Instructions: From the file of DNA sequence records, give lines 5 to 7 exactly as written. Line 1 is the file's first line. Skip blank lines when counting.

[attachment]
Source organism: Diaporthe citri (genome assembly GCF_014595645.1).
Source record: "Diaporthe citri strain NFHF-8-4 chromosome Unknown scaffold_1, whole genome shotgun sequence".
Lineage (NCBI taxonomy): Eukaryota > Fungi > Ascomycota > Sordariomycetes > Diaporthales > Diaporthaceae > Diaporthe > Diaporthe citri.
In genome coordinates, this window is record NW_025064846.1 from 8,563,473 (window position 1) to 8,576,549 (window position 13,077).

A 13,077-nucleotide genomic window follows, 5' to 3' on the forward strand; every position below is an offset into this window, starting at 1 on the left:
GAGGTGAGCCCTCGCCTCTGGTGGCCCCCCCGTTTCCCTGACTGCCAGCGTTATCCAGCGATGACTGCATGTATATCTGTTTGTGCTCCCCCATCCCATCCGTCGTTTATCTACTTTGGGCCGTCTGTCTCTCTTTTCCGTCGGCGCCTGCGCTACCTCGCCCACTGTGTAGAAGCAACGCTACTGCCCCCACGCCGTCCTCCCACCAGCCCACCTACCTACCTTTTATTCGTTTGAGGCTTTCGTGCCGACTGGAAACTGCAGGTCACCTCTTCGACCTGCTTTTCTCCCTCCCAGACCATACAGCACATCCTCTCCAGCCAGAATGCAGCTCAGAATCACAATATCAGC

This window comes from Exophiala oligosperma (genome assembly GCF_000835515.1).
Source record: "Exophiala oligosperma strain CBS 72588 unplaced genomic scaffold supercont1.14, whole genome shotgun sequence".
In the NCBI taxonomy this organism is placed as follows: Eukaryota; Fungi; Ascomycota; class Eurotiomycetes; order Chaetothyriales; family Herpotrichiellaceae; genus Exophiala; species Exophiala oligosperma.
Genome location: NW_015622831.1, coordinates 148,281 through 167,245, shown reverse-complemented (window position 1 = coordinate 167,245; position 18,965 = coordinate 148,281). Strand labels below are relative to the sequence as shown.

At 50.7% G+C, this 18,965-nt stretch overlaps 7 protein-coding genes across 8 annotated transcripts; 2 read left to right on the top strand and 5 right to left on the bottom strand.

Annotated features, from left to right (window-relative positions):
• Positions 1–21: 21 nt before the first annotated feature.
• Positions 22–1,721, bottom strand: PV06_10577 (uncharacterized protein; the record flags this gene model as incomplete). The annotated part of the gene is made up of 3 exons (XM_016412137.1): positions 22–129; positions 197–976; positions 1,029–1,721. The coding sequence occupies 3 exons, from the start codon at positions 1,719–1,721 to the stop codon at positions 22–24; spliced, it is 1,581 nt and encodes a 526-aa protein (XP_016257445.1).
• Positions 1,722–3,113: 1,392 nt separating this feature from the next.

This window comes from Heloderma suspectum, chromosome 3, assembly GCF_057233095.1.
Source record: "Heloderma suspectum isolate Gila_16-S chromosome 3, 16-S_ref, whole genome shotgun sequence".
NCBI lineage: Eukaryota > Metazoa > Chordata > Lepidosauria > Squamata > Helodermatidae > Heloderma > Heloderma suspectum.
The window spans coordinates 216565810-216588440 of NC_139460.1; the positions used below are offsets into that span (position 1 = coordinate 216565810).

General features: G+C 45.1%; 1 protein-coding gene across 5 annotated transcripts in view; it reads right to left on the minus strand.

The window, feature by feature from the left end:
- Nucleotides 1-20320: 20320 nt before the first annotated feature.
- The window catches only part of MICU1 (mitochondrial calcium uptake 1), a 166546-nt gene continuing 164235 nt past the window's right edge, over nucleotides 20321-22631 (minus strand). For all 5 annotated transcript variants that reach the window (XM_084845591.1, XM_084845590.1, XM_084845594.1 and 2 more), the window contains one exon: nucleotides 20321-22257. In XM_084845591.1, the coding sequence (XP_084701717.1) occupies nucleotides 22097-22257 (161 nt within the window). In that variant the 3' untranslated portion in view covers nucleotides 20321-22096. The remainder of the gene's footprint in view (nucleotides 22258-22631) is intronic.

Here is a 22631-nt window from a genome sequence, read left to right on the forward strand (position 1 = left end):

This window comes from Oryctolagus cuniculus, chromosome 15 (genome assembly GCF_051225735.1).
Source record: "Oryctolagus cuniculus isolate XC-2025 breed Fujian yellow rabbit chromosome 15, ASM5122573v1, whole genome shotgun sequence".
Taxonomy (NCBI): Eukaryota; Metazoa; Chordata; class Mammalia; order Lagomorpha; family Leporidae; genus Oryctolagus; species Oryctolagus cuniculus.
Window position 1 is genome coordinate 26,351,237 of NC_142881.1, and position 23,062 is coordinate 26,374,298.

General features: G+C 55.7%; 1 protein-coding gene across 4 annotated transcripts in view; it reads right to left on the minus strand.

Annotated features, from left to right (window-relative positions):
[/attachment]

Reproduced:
A 13,077-nucleotide genomic window follows, 5' to 3' on the forward strand; every position below is an offset into this window, starting at 1 on the left:
GAGGTGAGCCCTCGCCTCTGGTGGCCCCCCCGTTTCCCTGACTGCCAGCGTTATCCAGCGATGACTGCATGTATATCTGTTTGTGCTCCCCCATCCCATCCGTCGTTTATCTACTTTGGGCCGTCTGTCTCTCTTTTCCGTCGGCGCCTGCGCTACCTCGCCCACTGTGTAGAAGCAACGCTACTGCCCCCACGCCGTCCTCCCACCAGCCCACCTACCTACCTTTTATTCGTTTGAGGCTTTCGTGCCGACTGGAAACTGCAGGTCACCTCTTCGACCTGCTTTTCTCCCTCCCAGACCATACAGCACATCCTCTCCAGCCAGAATGCAGCTCAGAATCACAATATCAGC

This window comes from Exophiala oligosperma (genome assembly GCF_000835515.1).